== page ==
Confessions of a hydraulic equipment manufacturer

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In a previous article I suggested hydraulic equipment users should get smart and lift their game when dealing with equipment manufacturers: By specifying up front what they expect from their equipment - from a maintenance and reliability perspective.

This article generated a lot of mail and I was, among other things, accused of "OEM bashing". But then I received this message from an OEM (Original Equipment Manufacturer) insider:

"It is rare to see a manufacturer truly interested in the bottom line of cost per unit loaded in the case of a hydraulic excavator or shovel.

With one hydraulic excavator OEM we insisted on double hydraulic coolers and enlargement of the hydraulic tank. The idea was rejected and we received more than one detailed letter from Sales and Engineering why this was not necessary and a waste of good money.

In addition we also received a letter from the VP of Marketing advising that in addition to all the technical reasons we had been offered, if they were to do as we had requested, our machine would look ugly and sales would be more difficult.

Anyway, in the end money talks and we waited for our best chance which came along in the form of an order for three units in the 300 ton class of excavator. So many millions of dollars and we went to visit the OEM with the order in hand.

Quite easy... you want the order, you will make following changes. Not just for this order but for all machines coming our way in the future.

Yes, of course it went our way and the changes made huge differences to the life of hydraulic components. The changes even became standard issue some time later due to word of mouth between users.

Why did we demand more cooling and more time for the oil to spend in the tank?

Because we saw a lot of high temperature damage and signs in pumps that indicated aeration. Believe it or not, we soon saw main pumps achieving 20,000 operating hours repeatedly on the modified machines where previously the OEM appeared to be satisfied to get 12,000 to 15,000 hours.

However, it is this attitude at the OEM that you have pointed out that gets them into a BOAT load of trouble.

Some more examples:

We need an electric power source for a mobile excavator. The OEM chooses a manufacturer, looks through his available motors and orders what they believe will do the job. Result - repeated failures, millions of dollars spent on trying to rectify the situation. Finally after years of two OEM's blaming each other we stepped in and made the following agreement:

Give the motor manufacturer ALL the required criteria including G-forces, vibration analysis, shock loading and every thread of information we had gathered. Take this to the motor designer and say, sell us a motor that will run 30,000 hours under these conditions and in this environment with next to no maintenance requirement other than a spot of grease every 1000 operating hours.

Guess what - we got what we wanted. Sure it cost more. But the big picture was: No downtime due to the power source and no money spent on warranty, air freight, technicians visiting site and offering a bunch of lies to protect their employer.

Same thing on diesel engines. Why is it that these same OEM's employ engineers that are too damn proud to listen to experts in their field. Same OEM discussed above obtains the manuals from diesel engine manufacturers, chooses the engine for a particular model and places the order for that engine without ever obtaining a dime's worth of input from the engine manufacturer.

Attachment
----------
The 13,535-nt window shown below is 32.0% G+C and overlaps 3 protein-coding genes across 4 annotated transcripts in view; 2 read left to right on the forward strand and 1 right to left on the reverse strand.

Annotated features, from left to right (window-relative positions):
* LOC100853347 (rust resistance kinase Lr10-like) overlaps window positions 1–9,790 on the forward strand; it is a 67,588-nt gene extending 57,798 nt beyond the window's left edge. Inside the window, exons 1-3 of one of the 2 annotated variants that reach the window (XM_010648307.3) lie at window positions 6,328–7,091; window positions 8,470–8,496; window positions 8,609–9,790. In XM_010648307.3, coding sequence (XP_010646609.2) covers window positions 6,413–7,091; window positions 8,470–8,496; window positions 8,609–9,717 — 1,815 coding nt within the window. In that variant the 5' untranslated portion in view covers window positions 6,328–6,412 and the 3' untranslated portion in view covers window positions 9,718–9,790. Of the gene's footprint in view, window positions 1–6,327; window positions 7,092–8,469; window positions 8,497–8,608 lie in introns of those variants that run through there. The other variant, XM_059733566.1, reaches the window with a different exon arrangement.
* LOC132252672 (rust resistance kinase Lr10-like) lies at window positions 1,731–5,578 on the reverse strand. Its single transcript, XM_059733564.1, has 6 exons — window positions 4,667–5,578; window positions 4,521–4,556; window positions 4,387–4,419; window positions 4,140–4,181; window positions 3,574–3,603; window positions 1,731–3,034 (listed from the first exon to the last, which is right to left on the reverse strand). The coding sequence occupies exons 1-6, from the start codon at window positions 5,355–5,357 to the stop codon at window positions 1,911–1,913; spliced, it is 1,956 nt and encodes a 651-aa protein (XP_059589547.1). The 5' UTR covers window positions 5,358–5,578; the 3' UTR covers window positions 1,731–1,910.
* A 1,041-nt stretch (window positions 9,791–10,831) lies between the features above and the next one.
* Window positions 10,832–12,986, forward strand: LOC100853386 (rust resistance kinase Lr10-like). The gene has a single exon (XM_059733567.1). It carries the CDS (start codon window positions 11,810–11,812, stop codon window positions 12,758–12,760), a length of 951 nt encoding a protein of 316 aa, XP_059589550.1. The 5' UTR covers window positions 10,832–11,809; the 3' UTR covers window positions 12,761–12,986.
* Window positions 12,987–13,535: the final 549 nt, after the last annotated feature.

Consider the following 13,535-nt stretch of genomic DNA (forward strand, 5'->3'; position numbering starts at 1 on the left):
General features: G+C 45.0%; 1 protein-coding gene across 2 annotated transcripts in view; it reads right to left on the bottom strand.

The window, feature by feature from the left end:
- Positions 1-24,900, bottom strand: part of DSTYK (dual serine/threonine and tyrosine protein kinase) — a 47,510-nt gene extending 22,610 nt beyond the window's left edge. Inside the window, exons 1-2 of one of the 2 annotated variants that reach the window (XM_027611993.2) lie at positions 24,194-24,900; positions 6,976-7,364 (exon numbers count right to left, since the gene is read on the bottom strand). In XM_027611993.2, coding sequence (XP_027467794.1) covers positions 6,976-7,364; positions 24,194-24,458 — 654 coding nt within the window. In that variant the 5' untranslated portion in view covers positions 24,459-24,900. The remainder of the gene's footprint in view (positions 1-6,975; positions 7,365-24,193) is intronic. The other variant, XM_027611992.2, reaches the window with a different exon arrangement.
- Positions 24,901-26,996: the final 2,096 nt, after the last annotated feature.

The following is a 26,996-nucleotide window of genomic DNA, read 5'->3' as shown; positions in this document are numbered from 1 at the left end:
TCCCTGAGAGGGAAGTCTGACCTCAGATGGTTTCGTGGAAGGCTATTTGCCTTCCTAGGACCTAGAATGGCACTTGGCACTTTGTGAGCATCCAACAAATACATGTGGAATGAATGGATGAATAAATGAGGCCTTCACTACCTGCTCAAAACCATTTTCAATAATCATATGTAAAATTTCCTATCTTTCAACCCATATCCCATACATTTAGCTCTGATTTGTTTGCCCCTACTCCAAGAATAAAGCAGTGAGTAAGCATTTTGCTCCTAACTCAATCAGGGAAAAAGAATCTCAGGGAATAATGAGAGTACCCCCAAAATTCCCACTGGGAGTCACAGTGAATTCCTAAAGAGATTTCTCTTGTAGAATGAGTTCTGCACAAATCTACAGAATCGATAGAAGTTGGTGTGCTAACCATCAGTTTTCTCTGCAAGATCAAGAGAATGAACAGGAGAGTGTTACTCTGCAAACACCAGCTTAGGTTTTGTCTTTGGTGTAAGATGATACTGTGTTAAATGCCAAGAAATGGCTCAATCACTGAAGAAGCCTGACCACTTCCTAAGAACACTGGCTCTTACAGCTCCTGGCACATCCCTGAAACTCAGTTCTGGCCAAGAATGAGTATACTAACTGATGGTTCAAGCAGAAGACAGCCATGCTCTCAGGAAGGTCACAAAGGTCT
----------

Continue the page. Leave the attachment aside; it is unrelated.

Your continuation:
So we ended up with machines in the field that were under powered, over taxed with duty cycles in the mid 90's and life expectancy between rebuilds under 10,000 hours.

All this could be avoided if the OEM visits the engine manufacturer, lays out the requirement and lets the engine manufacturer select which model to go with. Yes, if you don't speak the same language take a couple of independent translators with you. But hell, communicate.

So you're right. The customer should take every opportunity to use his experience and get the machine equipped the way it serves him best. Some astute OEMs might even get over their own people's pride and enhance their product by learning from the knowledge that is available from outsider's experience."

Hmmm ... Of course, not all OEMs are like this. And to err is human. But I see a lot of end users who put the OEM on a pedestal. The logic seems to be: They built the machine, they must know best. So we better do what they tell us. And yet these same end users whine on the other side of their face about how much the machine costs to run.

There are two sides to every story and so I don't get accused of "OEM bashing" again, here's a view of the world from an OEM's perspective, sent in by another of our members:

"For the last 13 years I was technical manager for a major hydraulic equipment manufacturer. And I KNOW there's a SHOCKING amount of IGNORANCE in the field of hydraulics: oil sampling, oil viscosity, filtration, component change-out schedules and cooling systems are often blatantly ignored or misunderstood and the dealer is then put under pressure for warranties."

As neither an OEM nor an end user, I've seen both sides of this coin first hand and from somewhere in the middle. And I can assure you there's PLENTY of room for improvement in both camps.

Related articles:

The importance of hydraulic equipment maintenance
How well do YOU know YOUR hydraulic equipment?
A popular myth about hydraulic cylinders - exploded!

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